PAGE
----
"For women, it is especially the family planning that needs attention from politics. It is difficult to combine family and entrepreneurship."

How did you come up with your business idea?

We derived our business idea from our everyday life: doctors' visits seem to last hours, but the time which is actually spent on talking with the physician is limited to a couple of minutes. In such a short time, it is impossible to examine, diagnose, educate, and prescribe therapy properly. Thanks to today’s technology some parts of patient education, reminder, motivation and enlightenment can also be covered outside of doctors’ or therapists’ offices.

However, when we first approached the market, we quickly realized the particularities and the limits of the healthcare market. On the one hand, there are patients who are grateful for digital support, on the other hand, there is a high level of complexity and regulation in the market. Thus, it takes longer than in other industries to develop products and find a sustainable and profitable market positions. Topics we face range from reimbursement and the willingness to pay, up to data security and medical regulations.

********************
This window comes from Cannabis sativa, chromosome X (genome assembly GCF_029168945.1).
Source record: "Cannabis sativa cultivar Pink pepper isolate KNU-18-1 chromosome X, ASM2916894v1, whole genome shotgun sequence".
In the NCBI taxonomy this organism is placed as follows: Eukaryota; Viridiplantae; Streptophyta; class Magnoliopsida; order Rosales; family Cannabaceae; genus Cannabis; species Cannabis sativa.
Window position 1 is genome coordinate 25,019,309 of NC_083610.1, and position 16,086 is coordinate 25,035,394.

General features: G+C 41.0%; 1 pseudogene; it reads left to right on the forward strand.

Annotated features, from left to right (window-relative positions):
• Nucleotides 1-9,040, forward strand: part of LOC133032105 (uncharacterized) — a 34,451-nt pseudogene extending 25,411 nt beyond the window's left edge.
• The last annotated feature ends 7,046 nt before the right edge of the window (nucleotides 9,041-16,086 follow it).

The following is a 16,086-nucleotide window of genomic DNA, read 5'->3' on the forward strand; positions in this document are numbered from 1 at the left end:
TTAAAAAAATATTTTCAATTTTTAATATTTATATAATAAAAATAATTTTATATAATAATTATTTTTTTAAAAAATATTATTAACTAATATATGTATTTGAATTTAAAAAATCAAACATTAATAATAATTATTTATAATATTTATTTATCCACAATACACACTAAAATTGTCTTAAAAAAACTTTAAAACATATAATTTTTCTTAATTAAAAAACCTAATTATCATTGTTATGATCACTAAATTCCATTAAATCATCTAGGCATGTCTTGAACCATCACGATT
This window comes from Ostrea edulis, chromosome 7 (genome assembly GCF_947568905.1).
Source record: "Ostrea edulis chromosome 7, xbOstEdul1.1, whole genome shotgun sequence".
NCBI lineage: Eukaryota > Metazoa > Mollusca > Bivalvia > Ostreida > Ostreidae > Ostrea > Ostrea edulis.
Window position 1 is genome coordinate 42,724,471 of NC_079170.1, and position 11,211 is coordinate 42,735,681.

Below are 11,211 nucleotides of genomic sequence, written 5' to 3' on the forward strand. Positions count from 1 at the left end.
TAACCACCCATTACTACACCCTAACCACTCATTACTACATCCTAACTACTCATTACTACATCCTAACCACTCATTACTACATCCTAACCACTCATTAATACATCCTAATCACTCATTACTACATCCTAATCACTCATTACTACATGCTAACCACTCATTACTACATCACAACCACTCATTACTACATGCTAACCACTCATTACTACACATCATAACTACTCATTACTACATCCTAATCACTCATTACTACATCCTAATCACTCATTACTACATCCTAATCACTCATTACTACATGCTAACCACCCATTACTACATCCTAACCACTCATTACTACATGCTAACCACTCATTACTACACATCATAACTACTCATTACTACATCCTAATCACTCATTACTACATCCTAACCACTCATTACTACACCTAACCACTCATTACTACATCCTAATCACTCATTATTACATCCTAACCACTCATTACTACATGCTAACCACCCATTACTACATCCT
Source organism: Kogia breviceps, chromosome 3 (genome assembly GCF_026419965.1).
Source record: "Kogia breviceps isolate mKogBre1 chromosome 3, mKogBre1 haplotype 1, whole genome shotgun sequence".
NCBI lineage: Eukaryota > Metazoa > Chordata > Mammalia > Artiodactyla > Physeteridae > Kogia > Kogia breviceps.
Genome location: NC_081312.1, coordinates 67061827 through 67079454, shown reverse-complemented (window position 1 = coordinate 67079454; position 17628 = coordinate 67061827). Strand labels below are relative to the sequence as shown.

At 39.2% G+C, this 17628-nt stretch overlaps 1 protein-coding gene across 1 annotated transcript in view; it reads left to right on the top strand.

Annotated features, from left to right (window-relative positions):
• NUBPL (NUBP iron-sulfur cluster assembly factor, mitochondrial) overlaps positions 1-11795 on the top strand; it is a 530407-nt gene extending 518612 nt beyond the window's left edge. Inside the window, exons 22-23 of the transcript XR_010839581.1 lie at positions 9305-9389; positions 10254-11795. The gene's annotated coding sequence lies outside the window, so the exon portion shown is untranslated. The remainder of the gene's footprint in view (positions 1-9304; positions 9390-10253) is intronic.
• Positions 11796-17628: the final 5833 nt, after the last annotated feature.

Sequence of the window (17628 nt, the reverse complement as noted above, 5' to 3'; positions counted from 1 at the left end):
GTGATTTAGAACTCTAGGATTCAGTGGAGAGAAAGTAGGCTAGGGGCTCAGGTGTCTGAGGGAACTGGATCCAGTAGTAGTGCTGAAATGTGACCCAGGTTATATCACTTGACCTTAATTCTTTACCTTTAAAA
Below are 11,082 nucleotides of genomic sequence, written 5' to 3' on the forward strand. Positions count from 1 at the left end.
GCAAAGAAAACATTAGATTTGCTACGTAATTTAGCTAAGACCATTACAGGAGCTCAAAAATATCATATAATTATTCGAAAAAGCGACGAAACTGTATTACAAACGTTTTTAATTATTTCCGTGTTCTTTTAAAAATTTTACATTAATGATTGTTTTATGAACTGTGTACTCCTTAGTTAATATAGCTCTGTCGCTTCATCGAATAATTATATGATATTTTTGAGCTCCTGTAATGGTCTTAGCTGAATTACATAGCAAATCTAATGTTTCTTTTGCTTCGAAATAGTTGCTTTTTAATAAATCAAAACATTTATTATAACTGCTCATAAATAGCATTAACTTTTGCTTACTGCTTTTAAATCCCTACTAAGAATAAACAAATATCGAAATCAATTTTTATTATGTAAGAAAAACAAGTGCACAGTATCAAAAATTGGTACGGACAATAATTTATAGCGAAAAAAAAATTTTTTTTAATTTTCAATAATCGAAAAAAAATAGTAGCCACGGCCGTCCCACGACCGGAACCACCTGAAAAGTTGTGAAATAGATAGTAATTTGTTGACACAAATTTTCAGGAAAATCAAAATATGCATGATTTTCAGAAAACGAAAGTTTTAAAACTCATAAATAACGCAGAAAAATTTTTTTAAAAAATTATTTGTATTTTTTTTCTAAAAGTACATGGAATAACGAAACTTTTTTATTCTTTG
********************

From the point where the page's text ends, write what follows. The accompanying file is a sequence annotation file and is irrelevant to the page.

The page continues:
Why did you become an entrepreneur in healthcare?

I have a background in general management and business law and worked several years as a consultant for McKinsey before I co-founded Temedica. I was eager to put my ideas into practice and build something that actually helps people in their everyday lives. This is what drives most people in our team. But why doing business in healthcare? The healthcare market in particular is highly regulated and not digitized at all and thus still allows to get things moving. This is a challenge that motivates me every day.